Way more interesting than seeing yogurt being made is listening to Annie-Rose London talk about her history with the fermented dairy product.
“My all-encompassing outlook on fermentation was first started by making my own yogurt in high school,” London said at a DIY workshop co-sponsored by Hazon in Oakland earlier this month.
London, 25, one of three residents at Moishe House East Bay — part of an international network of homes where Jewish young adults live and create programming for their peers — is also a certified life coach and a mentor for Wilderness Torah.
As a burgeoning foodie in high school, she learned she could easily make yogurt following instructions in an Indian cookbook.
Then, as a first-year student at Brown University, she attended a class taught by fermentation guru Sandor Katz, “and I became completely radicalized by fermentation,” she said. “I was a fermented vegetable for Halloween that year, and started doing all these fermentation projects in my dorm.”
Not only did she find it empowering to make her own ferments, London said, but discovered “these things are associated with luxury and they also have an extraordinary healing capacity. Making them myself felt very much hand in hand with the empowerment work I was doing in my life.”
She took time off from college to live at a commune of anarchists, where she learned homesteading skills to live sustainably; making yogurt fit in nicely with that theme.
“You get into a daily rhythm with it,” she said. “I’m very invested in taking out the preciousness of it and making it really accessible to people.”
When she returned to Brown, she started her own yogurt business, delivering the product by bike. Her customers would give her empty containers, which she would fill with yogurt, putting her own sticker on the containers and producing no waste.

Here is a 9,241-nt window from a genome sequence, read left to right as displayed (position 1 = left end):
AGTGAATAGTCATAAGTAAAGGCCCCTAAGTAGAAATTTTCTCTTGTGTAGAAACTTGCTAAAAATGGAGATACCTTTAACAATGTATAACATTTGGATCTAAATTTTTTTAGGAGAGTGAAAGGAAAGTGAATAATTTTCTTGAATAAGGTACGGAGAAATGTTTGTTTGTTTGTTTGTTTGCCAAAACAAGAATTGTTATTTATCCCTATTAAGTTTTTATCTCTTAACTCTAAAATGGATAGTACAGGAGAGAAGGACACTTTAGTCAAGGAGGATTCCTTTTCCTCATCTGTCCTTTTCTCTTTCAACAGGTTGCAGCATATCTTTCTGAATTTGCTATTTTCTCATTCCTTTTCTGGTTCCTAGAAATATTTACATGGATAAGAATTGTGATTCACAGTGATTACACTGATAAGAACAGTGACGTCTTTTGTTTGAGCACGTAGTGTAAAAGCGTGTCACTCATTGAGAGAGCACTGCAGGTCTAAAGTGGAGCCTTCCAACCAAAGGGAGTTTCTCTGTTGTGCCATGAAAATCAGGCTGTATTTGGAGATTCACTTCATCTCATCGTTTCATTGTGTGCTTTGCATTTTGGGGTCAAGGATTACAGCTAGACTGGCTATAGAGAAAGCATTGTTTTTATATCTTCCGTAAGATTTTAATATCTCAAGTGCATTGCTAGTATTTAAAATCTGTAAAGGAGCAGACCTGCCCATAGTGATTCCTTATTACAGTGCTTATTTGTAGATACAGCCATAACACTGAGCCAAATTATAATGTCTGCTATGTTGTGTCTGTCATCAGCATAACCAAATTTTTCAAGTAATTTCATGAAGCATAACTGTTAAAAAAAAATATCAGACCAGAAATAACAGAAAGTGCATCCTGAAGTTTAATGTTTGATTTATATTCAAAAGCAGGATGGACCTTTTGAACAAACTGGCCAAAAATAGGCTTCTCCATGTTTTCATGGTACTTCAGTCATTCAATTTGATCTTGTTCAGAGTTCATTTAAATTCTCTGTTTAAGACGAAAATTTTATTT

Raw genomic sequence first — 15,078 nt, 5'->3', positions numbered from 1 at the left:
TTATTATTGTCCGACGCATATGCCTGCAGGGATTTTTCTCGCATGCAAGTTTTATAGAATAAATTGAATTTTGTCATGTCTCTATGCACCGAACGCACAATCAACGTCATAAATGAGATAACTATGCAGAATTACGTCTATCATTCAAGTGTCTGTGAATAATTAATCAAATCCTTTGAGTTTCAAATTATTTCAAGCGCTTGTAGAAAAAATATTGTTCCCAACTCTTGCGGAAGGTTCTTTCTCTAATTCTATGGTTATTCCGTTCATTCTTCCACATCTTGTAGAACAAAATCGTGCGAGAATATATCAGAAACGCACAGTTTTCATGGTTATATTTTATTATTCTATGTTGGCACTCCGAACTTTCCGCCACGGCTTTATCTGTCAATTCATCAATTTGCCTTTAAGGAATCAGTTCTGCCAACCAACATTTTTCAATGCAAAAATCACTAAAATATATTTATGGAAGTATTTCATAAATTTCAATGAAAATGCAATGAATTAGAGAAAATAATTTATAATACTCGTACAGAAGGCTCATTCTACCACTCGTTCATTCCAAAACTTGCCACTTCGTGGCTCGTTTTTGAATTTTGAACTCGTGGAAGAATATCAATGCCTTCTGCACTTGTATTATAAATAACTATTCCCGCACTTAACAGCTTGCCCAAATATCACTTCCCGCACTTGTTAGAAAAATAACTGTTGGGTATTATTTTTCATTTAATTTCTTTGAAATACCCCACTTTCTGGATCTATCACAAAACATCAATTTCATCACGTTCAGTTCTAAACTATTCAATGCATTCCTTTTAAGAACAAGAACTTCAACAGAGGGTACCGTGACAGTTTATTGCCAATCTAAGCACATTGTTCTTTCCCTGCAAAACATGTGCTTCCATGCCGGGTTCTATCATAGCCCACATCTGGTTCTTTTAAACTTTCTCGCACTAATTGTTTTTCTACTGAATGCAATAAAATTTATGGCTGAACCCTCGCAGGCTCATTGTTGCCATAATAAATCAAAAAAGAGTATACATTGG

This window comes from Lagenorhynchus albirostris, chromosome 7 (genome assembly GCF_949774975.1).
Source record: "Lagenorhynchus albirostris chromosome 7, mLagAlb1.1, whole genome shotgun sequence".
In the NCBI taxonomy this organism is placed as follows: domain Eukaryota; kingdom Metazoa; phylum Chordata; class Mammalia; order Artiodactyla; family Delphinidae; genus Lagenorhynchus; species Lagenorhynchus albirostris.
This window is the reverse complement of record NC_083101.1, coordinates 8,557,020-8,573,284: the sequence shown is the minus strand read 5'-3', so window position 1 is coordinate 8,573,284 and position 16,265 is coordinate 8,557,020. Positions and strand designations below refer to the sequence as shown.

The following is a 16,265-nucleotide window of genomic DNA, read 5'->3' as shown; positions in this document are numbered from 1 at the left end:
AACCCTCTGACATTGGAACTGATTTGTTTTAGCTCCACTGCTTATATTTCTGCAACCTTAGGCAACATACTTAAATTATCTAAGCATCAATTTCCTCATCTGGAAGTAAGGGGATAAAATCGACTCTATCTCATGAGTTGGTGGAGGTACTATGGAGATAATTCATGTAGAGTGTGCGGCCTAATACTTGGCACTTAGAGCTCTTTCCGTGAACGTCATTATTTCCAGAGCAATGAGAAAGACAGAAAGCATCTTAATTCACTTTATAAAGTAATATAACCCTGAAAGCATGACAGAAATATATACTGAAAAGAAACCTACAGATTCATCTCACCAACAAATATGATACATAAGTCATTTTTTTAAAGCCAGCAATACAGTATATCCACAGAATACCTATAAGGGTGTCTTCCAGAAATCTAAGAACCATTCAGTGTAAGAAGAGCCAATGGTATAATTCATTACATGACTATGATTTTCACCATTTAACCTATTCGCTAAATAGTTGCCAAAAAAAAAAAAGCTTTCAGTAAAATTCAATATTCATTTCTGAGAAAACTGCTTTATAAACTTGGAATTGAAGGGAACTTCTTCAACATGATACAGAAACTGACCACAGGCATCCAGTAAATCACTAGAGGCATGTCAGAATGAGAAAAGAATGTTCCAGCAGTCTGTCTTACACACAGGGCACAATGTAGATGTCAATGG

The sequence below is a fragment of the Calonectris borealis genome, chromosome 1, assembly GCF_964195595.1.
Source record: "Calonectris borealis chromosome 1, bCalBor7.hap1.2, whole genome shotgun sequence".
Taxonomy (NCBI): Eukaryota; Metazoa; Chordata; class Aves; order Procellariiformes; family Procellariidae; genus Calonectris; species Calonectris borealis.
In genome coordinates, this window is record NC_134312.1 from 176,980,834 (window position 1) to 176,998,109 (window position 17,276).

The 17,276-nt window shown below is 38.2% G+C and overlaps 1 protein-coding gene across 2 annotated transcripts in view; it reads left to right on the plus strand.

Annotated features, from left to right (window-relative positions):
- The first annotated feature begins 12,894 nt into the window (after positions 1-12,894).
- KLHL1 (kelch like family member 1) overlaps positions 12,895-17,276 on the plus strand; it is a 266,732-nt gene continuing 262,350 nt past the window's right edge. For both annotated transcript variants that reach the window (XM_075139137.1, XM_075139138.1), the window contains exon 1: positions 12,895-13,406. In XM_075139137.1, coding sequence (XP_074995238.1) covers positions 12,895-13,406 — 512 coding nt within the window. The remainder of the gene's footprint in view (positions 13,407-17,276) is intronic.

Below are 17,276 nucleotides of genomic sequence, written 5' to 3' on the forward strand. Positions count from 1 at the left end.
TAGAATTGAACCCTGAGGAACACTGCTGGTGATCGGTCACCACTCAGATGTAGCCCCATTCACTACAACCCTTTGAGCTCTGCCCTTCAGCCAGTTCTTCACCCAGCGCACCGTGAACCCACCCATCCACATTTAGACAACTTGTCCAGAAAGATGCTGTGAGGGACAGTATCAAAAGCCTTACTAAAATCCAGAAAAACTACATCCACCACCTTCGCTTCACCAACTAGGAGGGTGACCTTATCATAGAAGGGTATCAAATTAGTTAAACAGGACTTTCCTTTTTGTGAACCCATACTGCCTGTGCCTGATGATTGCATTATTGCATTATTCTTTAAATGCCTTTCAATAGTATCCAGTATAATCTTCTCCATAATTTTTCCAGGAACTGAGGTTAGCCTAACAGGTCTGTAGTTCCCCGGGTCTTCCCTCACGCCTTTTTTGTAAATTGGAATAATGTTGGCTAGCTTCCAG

“But it was pretty short-lived,” she said. Money wasn’t really the problem; it was more about not having enough time for the venture.
London has made yogurt by cooking it over an open fire using “dumpstered” milk — collected by dumpster diving — at an earth-skills gathering, and she’s also made it for her friends’ wealthy moms, in this case using store-bought milk. “I have a molecular biologist background,” she says, “so I’ve studied yeast and I love playing with bacteria.”
With those credentials, no doubt she was the perfect person to lead the Oakland workshop, attended by about 10 people who came to see how it’s done.
Basically, a small amount of store-bought yogurt is added to heated milk, and then it’s incubated in a warm environment overnight. There’s not much more to it than that.
Surprisingly, London recommends using Dannon plain yogurt as a starter, a tip she learned from a mentor who “looked at other brands through microscopes, and found that Dannon has a lot of live, active bacteria in it.” That’s what’s needed to transform milk into yogurt, she said.
As she waited for the milk to heat, she explained why she prefers not to use a thermometer, relying on her sense of touch.
“You want the milk to be a hospitable environment,” she instructed, but not too hospitable. “If you think about temperatures that are comfortable for you, it’s similar for bacteria. It’s not very mysterious; if it’s too hot for your finger, it’s too hot for bacteria, too.”
London used organic whole milk at the workshop, but she said she’s also used soymilk and low-fat milk in her yogurt and they all work equally well.
However, London, who prefers organic products, doesn’t actually eat the Dannon yogurt. After she finishes making her own yogurt, she freezes the unused Dannon in ice-cube trays for future use as starters.
London also demonstrated how to make fresh cheese, by adding a bit of apple-cider vinegar and lemon juice to heated milk, allowing it to curdle, and then squeezing out the whey. Participants ventured into the backyard and the Moishe House garden to pick some fresh herbs (basil and parsley), which were added to the mix along with salt.
The cheese could be snacked on right away, but the yogurt she made had to be incubated overnight, so people returned the next day to pick up the samples.
As London passed around a glass jar of warm whey for participants to taste, she shared some of the ways it can be used, as a liquid for baking or soaking grains
The workshop clearly impressed at least one participant. Gene Goldstein-Plesser, 25, a San Franciscan, could be heard saying: “I’m trying to figure out how to integrate whey into my life.”